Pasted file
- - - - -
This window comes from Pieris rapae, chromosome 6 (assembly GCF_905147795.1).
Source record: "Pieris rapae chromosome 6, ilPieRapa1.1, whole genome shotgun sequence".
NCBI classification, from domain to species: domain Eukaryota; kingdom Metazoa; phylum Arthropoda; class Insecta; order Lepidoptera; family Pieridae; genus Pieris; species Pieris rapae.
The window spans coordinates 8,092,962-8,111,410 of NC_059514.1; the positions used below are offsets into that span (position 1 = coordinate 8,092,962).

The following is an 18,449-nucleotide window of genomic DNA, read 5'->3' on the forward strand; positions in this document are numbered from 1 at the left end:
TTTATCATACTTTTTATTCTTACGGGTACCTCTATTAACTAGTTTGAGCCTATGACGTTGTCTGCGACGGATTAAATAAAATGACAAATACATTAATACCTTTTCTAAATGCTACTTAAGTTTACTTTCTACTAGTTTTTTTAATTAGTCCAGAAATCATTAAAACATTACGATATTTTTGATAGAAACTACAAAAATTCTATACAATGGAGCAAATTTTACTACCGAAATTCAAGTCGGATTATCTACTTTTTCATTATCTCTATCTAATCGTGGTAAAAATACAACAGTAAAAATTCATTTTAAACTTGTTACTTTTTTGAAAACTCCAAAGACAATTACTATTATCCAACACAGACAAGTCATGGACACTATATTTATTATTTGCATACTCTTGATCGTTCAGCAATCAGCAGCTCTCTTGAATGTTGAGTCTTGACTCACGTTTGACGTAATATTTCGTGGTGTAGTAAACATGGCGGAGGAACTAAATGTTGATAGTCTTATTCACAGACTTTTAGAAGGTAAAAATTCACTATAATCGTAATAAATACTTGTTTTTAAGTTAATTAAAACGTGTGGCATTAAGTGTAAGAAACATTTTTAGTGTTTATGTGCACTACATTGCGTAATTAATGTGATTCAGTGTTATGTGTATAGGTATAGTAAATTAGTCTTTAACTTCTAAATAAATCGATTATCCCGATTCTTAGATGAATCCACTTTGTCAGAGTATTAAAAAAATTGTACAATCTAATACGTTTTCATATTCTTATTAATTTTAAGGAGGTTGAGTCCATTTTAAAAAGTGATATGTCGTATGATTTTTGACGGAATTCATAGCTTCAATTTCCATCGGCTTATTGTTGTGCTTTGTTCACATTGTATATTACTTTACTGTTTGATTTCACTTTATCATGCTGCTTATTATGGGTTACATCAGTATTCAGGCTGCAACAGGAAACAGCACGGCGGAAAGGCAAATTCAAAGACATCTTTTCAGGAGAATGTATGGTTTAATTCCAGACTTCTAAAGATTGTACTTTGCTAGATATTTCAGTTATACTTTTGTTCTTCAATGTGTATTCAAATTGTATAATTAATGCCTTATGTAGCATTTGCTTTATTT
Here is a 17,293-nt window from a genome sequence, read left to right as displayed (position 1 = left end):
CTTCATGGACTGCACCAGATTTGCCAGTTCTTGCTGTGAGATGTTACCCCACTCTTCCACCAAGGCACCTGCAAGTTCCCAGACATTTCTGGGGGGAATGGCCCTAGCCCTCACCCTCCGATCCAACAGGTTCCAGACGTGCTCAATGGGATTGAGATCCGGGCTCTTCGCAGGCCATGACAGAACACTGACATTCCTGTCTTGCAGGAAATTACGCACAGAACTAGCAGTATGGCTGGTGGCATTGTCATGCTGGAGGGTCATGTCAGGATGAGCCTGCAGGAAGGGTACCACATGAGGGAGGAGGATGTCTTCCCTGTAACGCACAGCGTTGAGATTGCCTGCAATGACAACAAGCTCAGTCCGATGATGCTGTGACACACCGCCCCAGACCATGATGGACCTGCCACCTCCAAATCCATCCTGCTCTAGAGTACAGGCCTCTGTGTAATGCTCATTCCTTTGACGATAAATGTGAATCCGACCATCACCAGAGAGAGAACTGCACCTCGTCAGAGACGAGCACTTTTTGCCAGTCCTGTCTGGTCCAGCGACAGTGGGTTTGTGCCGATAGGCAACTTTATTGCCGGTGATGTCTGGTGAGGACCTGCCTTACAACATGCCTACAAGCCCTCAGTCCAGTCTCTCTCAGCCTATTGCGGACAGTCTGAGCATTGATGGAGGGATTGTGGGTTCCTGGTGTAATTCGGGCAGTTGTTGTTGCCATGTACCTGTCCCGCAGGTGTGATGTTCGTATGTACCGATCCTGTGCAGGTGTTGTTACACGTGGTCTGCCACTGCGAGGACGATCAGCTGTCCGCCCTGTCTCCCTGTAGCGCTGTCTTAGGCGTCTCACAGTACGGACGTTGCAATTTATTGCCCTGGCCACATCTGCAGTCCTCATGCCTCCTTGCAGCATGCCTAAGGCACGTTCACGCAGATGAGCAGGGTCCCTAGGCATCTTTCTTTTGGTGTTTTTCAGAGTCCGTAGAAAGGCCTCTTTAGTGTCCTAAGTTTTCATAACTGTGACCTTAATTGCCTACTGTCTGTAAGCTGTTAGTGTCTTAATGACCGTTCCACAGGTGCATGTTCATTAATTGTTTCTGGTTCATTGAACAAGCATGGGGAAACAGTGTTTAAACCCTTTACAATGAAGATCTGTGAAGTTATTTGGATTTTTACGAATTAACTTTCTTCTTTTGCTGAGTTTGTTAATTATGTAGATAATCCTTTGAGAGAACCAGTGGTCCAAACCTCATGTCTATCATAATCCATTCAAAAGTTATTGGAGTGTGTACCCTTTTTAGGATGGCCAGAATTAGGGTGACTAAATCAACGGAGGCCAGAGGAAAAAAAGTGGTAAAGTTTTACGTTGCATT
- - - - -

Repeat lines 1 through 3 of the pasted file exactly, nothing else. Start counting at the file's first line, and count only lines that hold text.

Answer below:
This window comes from Pieris rapae, chromosome 6 (assembly GCF_905147795.1).
Source record: "Pieris rapae chromosome 6, ilPieRapa1.1, whole genome shotgun sequence".
NCBI classification, from domain to species: domain Eukaryota; kingdom Metazoa; phylum Arthropoda; class Insecta; order Lepidoptera; family Pieridae; genus Pieris; species Pieris rapae.